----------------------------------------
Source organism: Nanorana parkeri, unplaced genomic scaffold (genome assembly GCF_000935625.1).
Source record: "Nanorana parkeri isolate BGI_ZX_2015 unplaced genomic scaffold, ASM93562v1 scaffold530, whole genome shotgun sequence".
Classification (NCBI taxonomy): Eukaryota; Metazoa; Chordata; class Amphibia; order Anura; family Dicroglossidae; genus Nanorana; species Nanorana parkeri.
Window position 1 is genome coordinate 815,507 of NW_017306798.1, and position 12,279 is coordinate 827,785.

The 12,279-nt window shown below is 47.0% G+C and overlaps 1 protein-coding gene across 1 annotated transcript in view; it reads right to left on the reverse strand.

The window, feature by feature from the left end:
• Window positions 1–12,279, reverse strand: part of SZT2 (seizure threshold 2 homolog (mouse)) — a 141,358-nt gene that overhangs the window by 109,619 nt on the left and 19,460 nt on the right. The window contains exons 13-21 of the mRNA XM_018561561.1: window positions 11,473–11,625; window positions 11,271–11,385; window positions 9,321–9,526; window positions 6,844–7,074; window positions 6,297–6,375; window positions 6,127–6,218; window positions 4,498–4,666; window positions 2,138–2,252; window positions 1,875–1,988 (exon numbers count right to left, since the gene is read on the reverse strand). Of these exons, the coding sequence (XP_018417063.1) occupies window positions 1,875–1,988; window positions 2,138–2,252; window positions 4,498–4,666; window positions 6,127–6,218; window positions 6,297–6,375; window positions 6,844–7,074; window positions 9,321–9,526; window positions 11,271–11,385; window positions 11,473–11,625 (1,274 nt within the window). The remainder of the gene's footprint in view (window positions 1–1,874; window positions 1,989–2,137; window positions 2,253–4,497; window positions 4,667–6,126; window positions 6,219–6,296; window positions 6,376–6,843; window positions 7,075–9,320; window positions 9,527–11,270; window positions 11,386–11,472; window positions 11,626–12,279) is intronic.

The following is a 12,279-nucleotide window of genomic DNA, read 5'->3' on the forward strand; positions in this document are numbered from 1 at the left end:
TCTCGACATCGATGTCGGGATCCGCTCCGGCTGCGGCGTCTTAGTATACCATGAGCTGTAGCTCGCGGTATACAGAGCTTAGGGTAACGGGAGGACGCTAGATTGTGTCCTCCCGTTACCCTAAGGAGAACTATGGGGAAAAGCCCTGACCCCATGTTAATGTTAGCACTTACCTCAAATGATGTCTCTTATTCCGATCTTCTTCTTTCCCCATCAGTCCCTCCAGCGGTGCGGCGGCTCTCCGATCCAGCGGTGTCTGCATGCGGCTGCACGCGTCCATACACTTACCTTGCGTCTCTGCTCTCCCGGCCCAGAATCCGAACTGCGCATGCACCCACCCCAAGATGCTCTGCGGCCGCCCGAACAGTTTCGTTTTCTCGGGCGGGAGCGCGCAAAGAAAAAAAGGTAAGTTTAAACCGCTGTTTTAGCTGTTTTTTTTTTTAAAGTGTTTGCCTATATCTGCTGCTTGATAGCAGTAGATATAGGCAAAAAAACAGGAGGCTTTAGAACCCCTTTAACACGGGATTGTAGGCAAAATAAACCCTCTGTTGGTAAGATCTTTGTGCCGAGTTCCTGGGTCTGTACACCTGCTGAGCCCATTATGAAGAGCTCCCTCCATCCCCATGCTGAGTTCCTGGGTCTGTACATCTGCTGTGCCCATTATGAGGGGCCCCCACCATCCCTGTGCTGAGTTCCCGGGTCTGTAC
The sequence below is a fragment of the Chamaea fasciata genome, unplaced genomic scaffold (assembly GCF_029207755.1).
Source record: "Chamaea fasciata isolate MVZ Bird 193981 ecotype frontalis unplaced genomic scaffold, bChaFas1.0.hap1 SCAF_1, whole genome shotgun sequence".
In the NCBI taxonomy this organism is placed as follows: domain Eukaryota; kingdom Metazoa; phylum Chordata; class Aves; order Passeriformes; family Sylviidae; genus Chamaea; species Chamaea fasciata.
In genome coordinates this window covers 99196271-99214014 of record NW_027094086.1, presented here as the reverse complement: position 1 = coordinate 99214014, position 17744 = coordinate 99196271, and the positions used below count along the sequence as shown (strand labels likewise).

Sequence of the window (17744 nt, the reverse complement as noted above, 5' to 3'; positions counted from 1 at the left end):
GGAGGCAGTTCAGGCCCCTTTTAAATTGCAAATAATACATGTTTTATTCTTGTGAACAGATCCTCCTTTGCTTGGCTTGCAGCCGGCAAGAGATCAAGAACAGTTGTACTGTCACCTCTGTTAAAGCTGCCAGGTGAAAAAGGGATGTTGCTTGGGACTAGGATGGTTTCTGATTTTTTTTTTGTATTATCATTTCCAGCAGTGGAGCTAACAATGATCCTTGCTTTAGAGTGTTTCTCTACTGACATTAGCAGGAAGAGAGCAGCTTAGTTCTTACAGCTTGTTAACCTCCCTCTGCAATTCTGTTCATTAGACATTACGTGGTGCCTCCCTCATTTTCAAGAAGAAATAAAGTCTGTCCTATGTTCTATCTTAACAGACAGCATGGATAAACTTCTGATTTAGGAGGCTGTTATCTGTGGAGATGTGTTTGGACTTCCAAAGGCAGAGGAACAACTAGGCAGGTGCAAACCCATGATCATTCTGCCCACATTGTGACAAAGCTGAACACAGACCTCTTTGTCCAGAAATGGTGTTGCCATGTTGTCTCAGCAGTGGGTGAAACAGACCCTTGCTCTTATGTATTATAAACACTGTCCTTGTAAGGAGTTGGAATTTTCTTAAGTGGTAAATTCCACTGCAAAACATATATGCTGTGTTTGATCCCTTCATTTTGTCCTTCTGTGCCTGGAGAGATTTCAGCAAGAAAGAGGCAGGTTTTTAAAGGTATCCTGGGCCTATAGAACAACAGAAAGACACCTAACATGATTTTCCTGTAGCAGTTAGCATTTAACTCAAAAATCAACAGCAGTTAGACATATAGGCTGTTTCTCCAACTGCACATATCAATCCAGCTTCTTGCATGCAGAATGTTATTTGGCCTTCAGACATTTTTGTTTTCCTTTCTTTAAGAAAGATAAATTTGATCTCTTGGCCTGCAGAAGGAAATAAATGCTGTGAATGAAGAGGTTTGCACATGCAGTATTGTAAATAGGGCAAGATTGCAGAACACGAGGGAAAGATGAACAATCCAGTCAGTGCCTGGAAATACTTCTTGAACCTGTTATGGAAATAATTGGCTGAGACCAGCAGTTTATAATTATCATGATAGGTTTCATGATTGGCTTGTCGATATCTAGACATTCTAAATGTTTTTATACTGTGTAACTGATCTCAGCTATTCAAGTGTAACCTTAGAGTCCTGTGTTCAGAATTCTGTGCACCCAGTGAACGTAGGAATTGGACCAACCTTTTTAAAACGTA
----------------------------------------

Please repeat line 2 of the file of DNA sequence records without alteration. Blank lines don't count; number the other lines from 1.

Source record: "Nanorana parkeri isolate BGI_ZX_2015 unplaced genomic scaffold, ASM93562v1 scaffold530, whole genome shotgun sequence".